• Politics & Government

Japan, Pacific Island Nations Agree to Boost Cooperation; Statement Expresses Opposition to Unilateral Attempts to Change Status Quo

Shinsuke Uemura / The Yomiuri Shimbun
Foreign Minister Yoko Kamikawa, left, and the Cook Islands’ Foreign Affairs and Immigration Minister Tingika Elikana hold a press conference in Suva on Monday.

SUVA — Ministers from Japan and Pacific island countries and regions adopted a Chairs’ Summary on Monday that pledged to strengthen cooperation in the region, at the Pacific Islands Leaders Meeting in Fiji’s capital of Suva.

With China’s increasingly hegemonic behavior in mind, the ministers “expressed strong opposition to any unilateral attempts to change the status quo” and declared they would strengthen cooperation “to better address the evolving opportunities and challenges of the region.”

The meeting, attended by 17 countries and regions, was cochaired by Foreign Minister Yoko Kamikawa and the Cook Islands’ Foreign Affairs and Immigration Minister Tingika Elikana.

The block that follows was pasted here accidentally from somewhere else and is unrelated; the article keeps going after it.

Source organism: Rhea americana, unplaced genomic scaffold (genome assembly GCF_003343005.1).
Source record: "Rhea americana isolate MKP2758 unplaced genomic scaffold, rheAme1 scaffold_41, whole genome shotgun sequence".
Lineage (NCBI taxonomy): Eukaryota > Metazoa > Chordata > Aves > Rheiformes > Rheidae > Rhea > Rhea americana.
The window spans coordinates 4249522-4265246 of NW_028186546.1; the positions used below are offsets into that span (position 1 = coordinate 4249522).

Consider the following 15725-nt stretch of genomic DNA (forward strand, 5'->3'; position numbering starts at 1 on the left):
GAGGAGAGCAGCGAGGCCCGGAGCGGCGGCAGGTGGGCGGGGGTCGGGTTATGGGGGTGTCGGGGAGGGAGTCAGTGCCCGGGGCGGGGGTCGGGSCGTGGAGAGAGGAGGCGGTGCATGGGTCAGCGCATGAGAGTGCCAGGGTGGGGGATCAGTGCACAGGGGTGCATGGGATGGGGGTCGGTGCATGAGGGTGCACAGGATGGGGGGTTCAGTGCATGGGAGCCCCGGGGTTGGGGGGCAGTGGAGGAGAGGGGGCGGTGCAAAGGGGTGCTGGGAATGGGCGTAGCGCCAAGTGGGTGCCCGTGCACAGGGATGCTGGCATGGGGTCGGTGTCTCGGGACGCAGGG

The Chairs’ Summary emphasized that “upholding the international rules-based order … is becoming more important now than ever for global peace and stability.”

Amid Russia’s aggression against Ukraine, the summary stated, “The Ministers opposed any war of aggression and committed to seeking a permanent and sustainable peace.”

Regarding the release of treated water from the Fukushima No. 1 nuclear power plant into the ocean, the summary noted the International Atomic Energy Agency’s comprehensive report published last July that described the release as being “consistent with relevant international safety standards.” The ministers then “concurred on the importance of being based on scientific evidence in this matter.”

The ministers also confirmed that the treated water issue would be a “standing agenda item” of the Pacific Islands Leaders Meeting.

“We were able to confirm our shared values and principles,” Kamikawa told reporters after the meeting.

However, of the countries and regions in attendance, only six, including Palau, sent their foreign ministers. Some may have taken into consideration China’s growing influence in the region.

Building on the outcome of the meeting, Japan plans to host a Pacific Islands Leaders Meeting in Tokyo in July.